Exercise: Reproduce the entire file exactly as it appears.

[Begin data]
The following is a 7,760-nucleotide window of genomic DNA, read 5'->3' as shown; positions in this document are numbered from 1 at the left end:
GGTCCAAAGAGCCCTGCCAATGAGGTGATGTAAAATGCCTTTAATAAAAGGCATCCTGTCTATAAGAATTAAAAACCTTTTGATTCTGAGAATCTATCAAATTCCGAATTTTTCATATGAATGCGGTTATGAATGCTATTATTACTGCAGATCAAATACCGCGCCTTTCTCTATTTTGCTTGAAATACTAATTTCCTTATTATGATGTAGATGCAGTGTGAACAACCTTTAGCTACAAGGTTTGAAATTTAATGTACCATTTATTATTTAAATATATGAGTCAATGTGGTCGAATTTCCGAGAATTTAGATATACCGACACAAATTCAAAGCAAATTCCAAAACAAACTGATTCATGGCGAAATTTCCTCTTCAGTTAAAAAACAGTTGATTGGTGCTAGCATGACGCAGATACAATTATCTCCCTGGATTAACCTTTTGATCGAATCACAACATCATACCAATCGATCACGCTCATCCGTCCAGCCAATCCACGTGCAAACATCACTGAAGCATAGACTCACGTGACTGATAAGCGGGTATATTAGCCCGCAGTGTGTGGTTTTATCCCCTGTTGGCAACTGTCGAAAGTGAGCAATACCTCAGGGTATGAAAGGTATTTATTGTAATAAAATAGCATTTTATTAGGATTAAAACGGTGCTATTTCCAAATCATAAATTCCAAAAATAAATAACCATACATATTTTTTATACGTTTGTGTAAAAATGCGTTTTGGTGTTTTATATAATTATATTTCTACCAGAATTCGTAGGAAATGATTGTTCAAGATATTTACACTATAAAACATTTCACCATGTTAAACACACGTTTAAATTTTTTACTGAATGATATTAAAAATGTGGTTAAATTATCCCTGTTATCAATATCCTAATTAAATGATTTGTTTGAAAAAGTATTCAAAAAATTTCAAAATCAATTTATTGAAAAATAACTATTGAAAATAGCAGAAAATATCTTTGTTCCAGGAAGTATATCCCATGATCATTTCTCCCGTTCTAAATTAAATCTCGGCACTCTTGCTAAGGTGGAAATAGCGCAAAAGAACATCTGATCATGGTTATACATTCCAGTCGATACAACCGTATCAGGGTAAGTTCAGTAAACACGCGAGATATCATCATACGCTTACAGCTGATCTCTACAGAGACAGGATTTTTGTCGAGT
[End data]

The following is a 7,760-nucleotide window of genomic DNA, read 5'->3' as shown; positions in this document are numbered from 1 at the left end:
GGTCCAAAGAGCCCTGCCAATGAGGTGATGTAAAATGCCTTTAATAAAAGGCATCCTGTCTATAAGAATTAAAAACCTTTTGATTCTGAGAATCTATCAAATTCCGAATTTTTCATATGAATGCGGTTATGAATGCTATTATTACTGCAGATCAAATACCGCGCCTTTCTCTATTTTGCTTGAAATACTAATTTCCTTATTATGATGTAGATGCAGTGTGAACAACCTTTAGCTACAAGGTTTGAAATTTAATGTACCATTTATTATTTAAATATATGAGTCAATGTGGTCGAATTTCCGAGAATTTAGATATACCGACACAAATTCAAAGCAAATTCCAAAACAAACTGATTCATGGCGAAATTTCCTCTTCAGTTAAAAAACAGTTGATTGGTGCTAGCATGACGCAGATACAATTATCTCCCTGGATTAACCTTTTGATCGAATCACAACATCATACCAATCGATCACGCTCATCCGTCCAGCCAATCCACGTGCAAACATCACTGAAGCATAGACTCACGTGACTGATAAGCGGGTATATTAGCCCGCAGTGTGTGGTTTTATCCCCTGTTGGCAACTGTCGAAAGTGAGCAATACCTCAGGGTATGAAAGGTATTTATTGTAATAAAATAGCATTTTATTAGGATTAAAACGGTGCTATTTCCAAATCATAAATTCCAAAAATAAATAACCATACATATTTTTTATACGTTTGTGTAAAAATGCGTTTTGGTGTTTTATATAATTATATTTCTACCAGAATTCGTAGGAAATGATTGTTCAAGATATTTACACTATAAAACATTTCACCATGTTAAACACACGTTTAAATTTTTTACTGAATGATATTAAAAATGTGGTTAAATTATCCCTGTTATCAATATCCTAATTAAATGATTTGTTTGAAAAAGTATTCAAAAAATTTCAAAATCAATTTATTGAAAAATAACTATTGAAAATAGCAGAAAATATCTTTGTTCCAGGAAGTATATCCCATGATCATTTCTCCCGTTCTAAATTAAATCTCGGCACTCTTGCTAAGGTGGAAATAGCGCAAAAGAACATCTGATCATGGTTATACATTCCAGTCGATACAACCGTATCAGGGTAAGTTCAGTAAACACGCGAGATATCATCATACGCTTACAGCTGATCTCTACAGAGACAGGATTTTTGTCGAGT